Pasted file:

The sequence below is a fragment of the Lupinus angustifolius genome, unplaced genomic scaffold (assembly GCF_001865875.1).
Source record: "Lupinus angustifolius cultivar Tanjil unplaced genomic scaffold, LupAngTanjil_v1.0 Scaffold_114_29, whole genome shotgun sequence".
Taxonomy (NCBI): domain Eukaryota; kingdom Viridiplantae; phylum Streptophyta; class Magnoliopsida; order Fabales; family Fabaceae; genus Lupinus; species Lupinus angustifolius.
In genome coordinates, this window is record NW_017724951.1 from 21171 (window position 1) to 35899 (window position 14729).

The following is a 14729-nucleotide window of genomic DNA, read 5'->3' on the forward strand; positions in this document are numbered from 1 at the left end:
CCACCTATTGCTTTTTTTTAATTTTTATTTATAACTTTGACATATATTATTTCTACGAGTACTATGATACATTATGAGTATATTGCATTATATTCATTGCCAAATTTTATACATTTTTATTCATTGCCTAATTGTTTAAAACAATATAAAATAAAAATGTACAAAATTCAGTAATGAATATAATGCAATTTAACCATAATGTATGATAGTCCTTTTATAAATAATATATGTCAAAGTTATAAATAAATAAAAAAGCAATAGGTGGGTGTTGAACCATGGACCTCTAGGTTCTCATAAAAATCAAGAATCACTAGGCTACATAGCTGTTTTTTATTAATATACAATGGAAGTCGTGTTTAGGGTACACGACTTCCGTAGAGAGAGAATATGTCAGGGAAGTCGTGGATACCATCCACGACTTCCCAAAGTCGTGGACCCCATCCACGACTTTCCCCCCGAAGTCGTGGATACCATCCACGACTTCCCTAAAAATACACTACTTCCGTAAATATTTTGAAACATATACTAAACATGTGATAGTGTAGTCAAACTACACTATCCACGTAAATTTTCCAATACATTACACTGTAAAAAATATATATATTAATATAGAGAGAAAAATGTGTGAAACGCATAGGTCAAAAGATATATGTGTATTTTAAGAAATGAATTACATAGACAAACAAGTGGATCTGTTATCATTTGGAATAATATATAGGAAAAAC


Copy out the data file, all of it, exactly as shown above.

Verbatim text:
The sequence below is a fragment of the Lupinus angustifolius genome, unplaced genomic scaffold (assembly GCF_001865875.1).
Source record: "Lupinus angustifolius cultivar Tanjil unplaced genomic scaffold, LupAngTanjil_v1.0 Scaffold_114_29, whole genome shotgun sequence".
Taxonomy (NCBI): domain Eukaryota; kingdom Viridiplantae; phylum Streptophyta; class Magnoliopsida; order Fabales; family Fabaceae; genus Lupinus; species Lupinus angustifolius.
In genome coordinates, this window is record NW_017724951.1 from 21171 (window position 1) to 35899 (window position 14729).

The following is a 14729-nucleotide window of genomic DNA, read 5'->3' on the forward strand; positions in this document are numbered from 1 at the left end:
CCACCTATTGCTTTTTTTTAATTTTTATTTATAACTTTGACATATATTATTTCTACGAGTACTATGATACATTATGAGTATATTGCATTATATTCATTGCCAAATTTTATACATTTTTATTCATTGCCTAATTGTTTAAAACAATATAAAATAAAAATGTACAAAATTCAGTAATGAATATAATGCAATTTAACCATAATGTATGATAGTCCTTTTATAAATAATATATGTCAAAGTTATAAATAAATAAAAAAGCAATAGGTGGGTGTTGAACCATGGACCTCTAGGTTCTCATAAAAATCAAGAATCACTAGGCTACATAGCTGTTTTTTATTAATATACAATGGAAGTCGTGTTTAGGGTACACGACTTCCGTAGAGAGAGAATATGTCAGGGAAGTCGTGGATACCATCCACGACTTCCCAAAGTCGTGGACCCCATCCACGACTTTCCCCCCGAAGTCGTGGATACCATCCACGACTTCCCTAAAAATACACTACTTCCGTAAATATTTTGAAACATATACTAAACATGTGATAGTGTAGTCAAACTACACTATCCACGTAAATTTTCCAATACATTACACTGTAAAAAATATATATATTAATATAGAGAGAAAAATGTGTGAAACGCATAGGTCAAAAGATATATGTGTATTTTAAGAAATGAATTACATAGACAAACAAGTGGATCTGTTATCATTTGGAATAATATATAGGAAAAAC